Film Review: Hattrick

Hattrick Film Review

Banner: UTV Motion Pictures

Producer: Ronnie Screwvala

Director: Milan Luthria

Cast: Nana Patekar, Paresh Rawal, Danny Denzongpa, Kunal Kapoor and Rimi Sen

Rating: 1.5/5

Cricket and Bollywood are what drives the country and the recent marriage of these two passions delivered a Hattrick. However, one has seen better cricket themed films like Lagaan, Iqbal and even yesteryears films like Kumar Gaurav starrer All Rounder and Aamir Khan starrer Awwal Number can be rated above UTV Motion Pictures’ Hattrick directed by Milan Luthria.

Three parallel un-related stories patched into one movie revolving around the theme of the on-going Cricket World Cup is what one can sum up Hattrick as.

The film fails at the very basic level of the script, which is tied around the theme of cricket. A better story, screenplay and dialogue by Rajat Arora could have worked wonders for this movie.

Using the tournament as a backdrop, Hattrick takes us into the lives of Doctor Satyajeet (Nana Patekar) and David Abraham (Danny Denzongpa); Sarbjeet Singh (Kunal Kapoor) and Kashmira (Rimi Sen) along with Hemu Patel (Paresh Rawal).

Doctor Satyajeet is a no-nonsense doc, who never smiles. He doesn’t even believe in beating around the bush when it comes to telling his patients the truth about their medical condition and is very outright about it. He is also uptight in his personal relationships with his wife and son. Moreover, he detests cricket. Enter David Abraham, an ex-cricketer, who has been admitted to the hospital with a failed kidney. This track is probably the better one amongst the three owing to Patekar and Denzongpa’s performances, which kept viewer interest alive in the movie. This particular plot could have been the focal point of the film and could have been developed further instead of having three un-related tracks.

Patekar delivers with élan and is brilliant as the doctor who everyone hates and is scared of (including his wife and son). Denzongpa, on the other hand, is convincing in his performance too.

However, director Milan Luthria went overboard when he shows ace cricket commentator Harsha Bhogle putting together a cricket World Cup final match from previous match tapes (the Times of India fake front page story included) in order to con David, who refused to be operated upon before the final match was played. Highly unconvincing and over the top.

The second (irritating) track is that of Sarbjeet and Kashmira. Sarbjeet is a die-hard cricket fan and Kashmira is his attention starved wifey. Frustrated with her husband’s all encompassing attention on cricket, she then adopts the "if you can’t beat them, join them" strategy. However, she goes overboard in her passion for none other than Goldilocks of the Indian cricket team – Mahendra Singh Dhoni. This infuses a strong bout of jealousy in Sarbjeet. Things hit rock bottom when the couple separates and even consider divorce. All this hullabaloo for Dhoni! I mean, come on… does Sarbjeet have even an ounce of grey matter up there? And by the way, what does he do for a living? Watch cricket???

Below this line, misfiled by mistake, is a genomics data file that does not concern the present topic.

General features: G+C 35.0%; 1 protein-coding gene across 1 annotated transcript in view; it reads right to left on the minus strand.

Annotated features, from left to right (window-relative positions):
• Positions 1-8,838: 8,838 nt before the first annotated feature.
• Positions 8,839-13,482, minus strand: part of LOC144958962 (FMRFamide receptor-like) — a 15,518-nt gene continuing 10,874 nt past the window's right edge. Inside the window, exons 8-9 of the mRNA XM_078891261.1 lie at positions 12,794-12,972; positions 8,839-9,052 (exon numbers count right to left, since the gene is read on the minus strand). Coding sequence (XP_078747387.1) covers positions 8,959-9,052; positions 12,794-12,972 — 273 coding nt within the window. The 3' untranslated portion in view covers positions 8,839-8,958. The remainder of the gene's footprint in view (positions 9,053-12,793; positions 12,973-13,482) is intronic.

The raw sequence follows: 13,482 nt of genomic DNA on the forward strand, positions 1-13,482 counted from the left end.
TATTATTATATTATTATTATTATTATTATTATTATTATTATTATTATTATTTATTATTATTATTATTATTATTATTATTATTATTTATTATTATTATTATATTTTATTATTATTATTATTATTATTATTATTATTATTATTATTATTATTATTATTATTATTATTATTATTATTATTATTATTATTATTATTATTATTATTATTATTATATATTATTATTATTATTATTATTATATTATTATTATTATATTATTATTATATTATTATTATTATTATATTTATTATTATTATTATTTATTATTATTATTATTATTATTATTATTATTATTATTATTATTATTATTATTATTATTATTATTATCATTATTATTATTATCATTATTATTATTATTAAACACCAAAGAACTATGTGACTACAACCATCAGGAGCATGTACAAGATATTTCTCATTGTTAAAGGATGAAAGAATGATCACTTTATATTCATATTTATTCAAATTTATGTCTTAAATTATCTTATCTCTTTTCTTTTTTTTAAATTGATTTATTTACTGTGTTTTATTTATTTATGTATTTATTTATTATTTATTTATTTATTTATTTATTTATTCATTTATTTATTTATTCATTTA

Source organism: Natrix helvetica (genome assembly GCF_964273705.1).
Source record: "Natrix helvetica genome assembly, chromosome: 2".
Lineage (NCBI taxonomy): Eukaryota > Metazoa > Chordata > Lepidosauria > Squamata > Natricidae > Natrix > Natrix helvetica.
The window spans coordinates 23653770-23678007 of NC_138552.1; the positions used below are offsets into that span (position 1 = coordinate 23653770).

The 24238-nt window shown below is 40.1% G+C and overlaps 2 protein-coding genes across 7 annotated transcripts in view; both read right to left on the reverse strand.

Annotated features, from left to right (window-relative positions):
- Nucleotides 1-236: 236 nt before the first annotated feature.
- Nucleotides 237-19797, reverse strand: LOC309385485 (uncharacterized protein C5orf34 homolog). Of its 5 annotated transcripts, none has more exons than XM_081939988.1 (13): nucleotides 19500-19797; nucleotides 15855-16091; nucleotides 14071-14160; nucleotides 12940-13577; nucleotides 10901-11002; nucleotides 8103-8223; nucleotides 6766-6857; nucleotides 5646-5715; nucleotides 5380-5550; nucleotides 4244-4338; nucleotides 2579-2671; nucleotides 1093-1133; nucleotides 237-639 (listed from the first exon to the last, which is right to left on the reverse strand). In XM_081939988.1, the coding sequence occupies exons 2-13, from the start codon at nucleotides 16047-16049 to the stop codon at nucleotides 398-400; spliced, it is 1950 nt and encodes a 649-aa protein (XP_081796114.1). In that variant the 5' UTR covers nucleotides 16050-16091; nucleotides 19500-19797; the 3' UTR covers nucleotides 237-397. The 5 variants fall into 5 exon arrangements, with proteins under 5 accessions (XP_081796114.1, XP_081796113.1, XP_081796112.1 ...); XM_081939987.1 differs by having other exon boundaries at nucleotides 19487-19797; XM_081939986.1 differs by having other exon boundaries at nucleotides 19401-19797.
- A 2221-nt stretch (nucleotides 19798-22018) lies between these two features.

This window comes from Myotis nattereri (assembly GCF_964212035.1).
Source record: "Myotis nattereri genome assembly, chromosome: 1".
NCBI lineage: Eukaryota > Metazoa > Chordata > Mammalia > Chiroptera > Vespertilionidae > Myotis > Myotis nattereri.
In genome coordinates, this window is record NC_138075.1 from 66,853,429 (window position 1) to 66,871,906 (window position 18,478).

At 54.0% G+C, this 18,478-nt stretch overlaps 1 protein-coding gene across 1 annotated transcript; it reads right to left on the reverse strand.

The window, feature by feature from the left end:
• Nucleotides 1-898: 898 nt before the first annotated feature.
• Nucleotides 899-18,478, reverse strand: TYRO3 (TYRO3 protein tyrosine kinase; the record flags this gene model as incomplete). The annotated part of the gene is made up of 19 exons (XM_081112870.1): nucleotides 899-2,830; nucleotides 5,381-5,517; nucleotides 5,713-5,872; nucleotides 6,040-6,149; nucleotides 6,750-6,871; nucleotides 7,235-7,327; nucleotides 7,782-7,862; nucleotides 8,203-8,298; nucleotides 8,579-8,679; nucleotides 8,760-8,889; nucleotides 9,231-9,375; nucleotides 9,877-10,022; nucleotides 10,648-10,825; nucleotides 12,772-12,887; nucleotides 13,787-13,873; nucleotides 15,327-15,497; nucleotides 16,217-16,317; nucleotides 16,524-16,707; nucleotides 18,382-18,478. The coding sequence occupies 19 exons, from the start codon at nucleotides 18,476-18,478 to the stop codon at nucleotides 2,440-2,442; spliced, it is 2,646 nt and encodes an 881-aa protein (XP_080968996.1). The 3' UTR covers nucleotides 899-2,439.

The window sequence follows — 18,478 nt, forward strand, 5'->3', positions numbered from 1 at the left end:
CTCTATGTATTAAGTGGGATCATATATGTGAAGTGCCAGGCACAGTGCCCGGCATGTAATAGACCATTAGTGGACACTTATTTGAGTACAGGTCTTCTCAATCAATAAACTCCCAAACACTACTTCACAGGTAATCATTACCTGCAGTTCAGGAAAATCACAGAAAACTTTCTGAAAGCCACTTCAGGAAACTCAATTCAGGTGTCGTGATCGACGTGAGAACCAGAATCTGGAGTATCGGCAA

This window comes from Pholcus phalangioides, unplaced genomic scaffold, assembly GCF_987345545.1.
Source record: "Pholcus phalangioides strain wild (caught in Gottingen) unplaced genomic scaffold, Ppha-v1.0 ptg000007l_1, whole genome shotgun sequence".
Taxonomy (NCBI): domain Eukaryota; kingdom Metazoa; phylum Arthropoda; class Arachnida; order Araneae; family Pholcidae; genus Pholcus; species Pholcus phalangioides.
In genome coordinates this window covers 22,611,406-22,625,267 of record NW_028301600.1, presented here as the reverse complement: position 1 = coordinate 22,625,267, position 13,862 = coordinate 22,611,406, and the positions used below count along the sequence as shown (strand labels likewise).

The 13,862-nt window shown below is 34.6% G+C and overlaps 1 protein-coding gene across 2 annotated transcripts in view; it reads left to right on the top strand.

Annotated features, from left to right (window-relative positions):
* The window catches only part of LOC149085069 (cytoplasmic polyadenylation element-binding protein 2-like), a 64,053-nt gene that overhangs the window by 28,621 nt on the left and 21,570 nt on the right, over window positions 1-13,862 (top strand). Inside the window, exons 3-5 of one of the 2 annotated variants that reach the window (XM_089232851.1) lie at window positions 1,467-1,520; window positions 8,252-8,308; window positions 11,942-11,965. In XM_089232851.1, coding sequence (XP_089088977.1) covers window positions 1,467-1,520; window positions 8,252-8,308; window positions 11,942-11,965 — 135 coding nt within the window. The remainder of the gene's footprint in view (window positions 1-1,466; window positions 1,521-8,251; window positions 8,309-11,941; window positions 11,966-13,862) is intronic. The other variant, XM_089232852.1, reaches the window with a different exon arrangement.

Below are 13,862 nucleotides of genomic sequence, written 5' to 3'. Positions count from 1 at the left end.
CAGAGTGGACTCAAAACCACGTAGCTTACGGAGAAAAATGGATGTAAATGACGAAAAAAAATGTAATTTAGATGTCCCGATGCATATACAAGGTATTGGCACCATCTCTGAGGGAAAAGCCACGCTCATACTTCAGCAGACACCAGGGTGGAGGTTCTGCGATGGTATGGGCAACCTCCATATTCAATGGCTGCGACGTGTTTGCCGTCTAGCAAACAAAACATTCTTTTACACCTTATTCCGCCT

Kunal Kapoor looks like he’s never brushed his hair and is shown with sweaty armpits in a bedroom scene (which are ample in their track). Rimi Sen’s performance is nothing extraordinary. By now, one has seen her in the same stereotypical character in all her previous movies. Kapoor is way too irritating and sissy in the movie and looks most disinterested in what he’s doing. One finds it hard to believe that he is the same Kunal Kapoor of Rang De Basanti. A total let down and so very fake.

Cut to act three… Hemu Patel (Paresh Rawal) lives in London with his wife Priya and daughter Natasha. He works as a janitor at the Heathrow Airport but has lied to his pub friends telling them that he is an immigration officer. He’s obsessed with getting a UK citizenship in order to get a better job and subsequently a better lifestyle for him and his family. His story is about transformation from pretense, hypocrisy and faking style to being stylish by acknowledging his strengths. Rawal is strictly okay in the film.

Hemu is willing to go to any extent to get citizenship and even fakes his patriotism for England in front of Mr Cook, in whose hands lies the power to grant (or deny) him his wish. Yet another over the top scene is when, after granting him citizenship, Mr Cook comes to Hemu’s house for a small surprise celebration party planned by Hemu’s wife Priya. Pray tell me how did Priya know of Mr Cook and even get access to him since she never visited him with her husband and moreover does Mr Cook makes it his personal business to attend all such "happy" bashes? Hmmm… I wonder…

Luthria’s last two movies Taxi No. 9211 and Deewaar – Let’s Bring Our Heros Home have been a disappointment at the box office. Ironically, it is with Hattrick, that he seems to have scored a ‘hattrick’ of flops.

Hattrick doesn’t stand a chance at the box office. The film might open well due to the strong marketing hype around the movie built by UTV but will be unable to sustain in the long run. Word of mouth will deter the chances of the film even more. However, UTV has simultaneously premiered the movie on, which will help in raking in the moolah while the iron is still hot.